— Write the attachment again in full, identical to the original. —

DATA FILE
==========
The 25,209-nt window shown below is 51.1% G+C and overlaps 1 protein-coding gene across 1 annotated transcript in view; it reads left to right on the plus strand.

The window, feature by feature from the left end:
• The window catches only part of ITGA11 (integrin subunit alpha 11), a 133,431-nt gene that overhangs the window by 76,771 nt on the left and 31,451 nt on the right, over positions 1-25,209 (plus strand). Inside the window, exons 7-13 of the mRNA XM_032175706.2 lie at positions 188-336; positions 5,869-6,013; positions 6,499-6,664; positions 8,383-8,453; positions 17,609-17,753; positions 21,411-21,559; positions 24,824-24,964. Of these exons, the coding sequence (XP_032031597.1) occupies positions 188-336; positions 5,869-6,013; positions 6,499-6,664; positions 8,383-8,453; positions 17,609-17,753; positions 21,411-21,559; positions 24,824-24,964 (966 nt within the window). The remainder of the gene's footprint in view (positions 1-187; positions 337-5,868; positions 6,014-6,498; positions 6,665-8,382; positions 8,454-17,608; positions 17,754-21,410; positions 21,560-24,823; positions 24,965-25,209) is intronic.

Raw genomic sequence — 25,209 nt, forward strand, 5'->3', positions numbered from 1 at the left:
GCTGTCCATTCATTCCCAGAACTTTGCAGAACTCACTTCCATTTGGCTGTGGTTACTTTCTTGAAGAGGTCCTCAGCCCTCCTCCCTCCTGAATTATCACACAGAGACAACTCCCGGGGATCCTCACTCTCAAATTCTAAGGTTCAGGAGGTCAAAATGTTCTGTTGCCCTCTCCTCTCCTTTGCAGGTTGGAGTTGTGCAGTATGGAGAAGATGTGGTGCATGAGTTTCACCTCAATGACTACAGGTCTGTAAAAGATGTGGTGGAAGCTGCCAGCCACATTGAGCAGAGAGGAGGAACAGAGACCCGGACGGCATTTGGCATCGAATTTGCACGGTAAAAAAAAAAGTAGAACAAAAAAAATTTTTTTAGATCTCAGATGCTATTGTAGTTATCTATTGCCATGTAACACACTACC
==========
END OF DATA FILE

The 25,209-nt window shown below is 51.1% G+C and overlaps 1 protein-coding gene across 1 annotated transcript in view; it reads left to right on the plus strand.

The window, feature by feature from the left end:
• The window catches only part of ITGA11 (integrin subunit alpha 11), a 133,431-nt gene that overhangs the window by 76,771 nt on the left and 31,451 nt on the right, over positions 1-25,209 (plus strand). Inside the window, exons 7-13 of the mRNA XM_032175706.2 lie at positions 188-336; positions 5,869-6,013; positions 6,499-6,664; positions 8,383-8,453; positions 17,609-17,753; positions 21,411-21,559; positions 24,824-24,964. Of these exons, the coding sequence (XP_032031597.1) occupies positions 188-336; positions 5,869-6,013; positions 6,499-6,664; positions 8,383-8,453; positions 17,609-17,753; positions 21,411-21,559; positions 24,824-24,964 (966 nt within the window). The remainder of the gene's footprint in view (positions 1-187; positions 337-5,868; positions 6,014-6,498; positions 6,665-8,382; positions 8,454-17,608; positions 17,754-21,410; positions 21,560-24,823; positions 24,965-25,209) is intronic.

Raw genomic sequence — 25,209 nt, forward strand, 5'->3', positions numbered from 1 at the left:
GCTGTCCATTCATTCCCAGAACTTTGCAGAACTCACTTCCATTTGGCTGTGGTTACTTTCTTGAAGAGGTCCTCAGCCCTCCTCCCTCCTGAATTATCACACAGAGACAACTCCCGGGGATCCTCACTCTCAAATTCTAAGGTTCAGGAGGTCAAAATGTTCTGTTGCCCTCTCCTCTCCTTTGCAGGTTGGAGTTGTGCAGTATGGAGAAGATGTGGTGCATGAGTTTCACCTCAATGACTACAGGTCTGTAAAAGATGTGGTGGAAGCTGCCAGCCACATTGAGCAGAGAGGAGGAACAGAGACCCGGACGGCATTTGGCATCGAATTTGCACGGTAAAAAAAAAAGTAGAACAAAAAAAATTTTTTTAGATCTCAGATGCTATTGTAGTTATCTATTGCCATGTAACACACTACC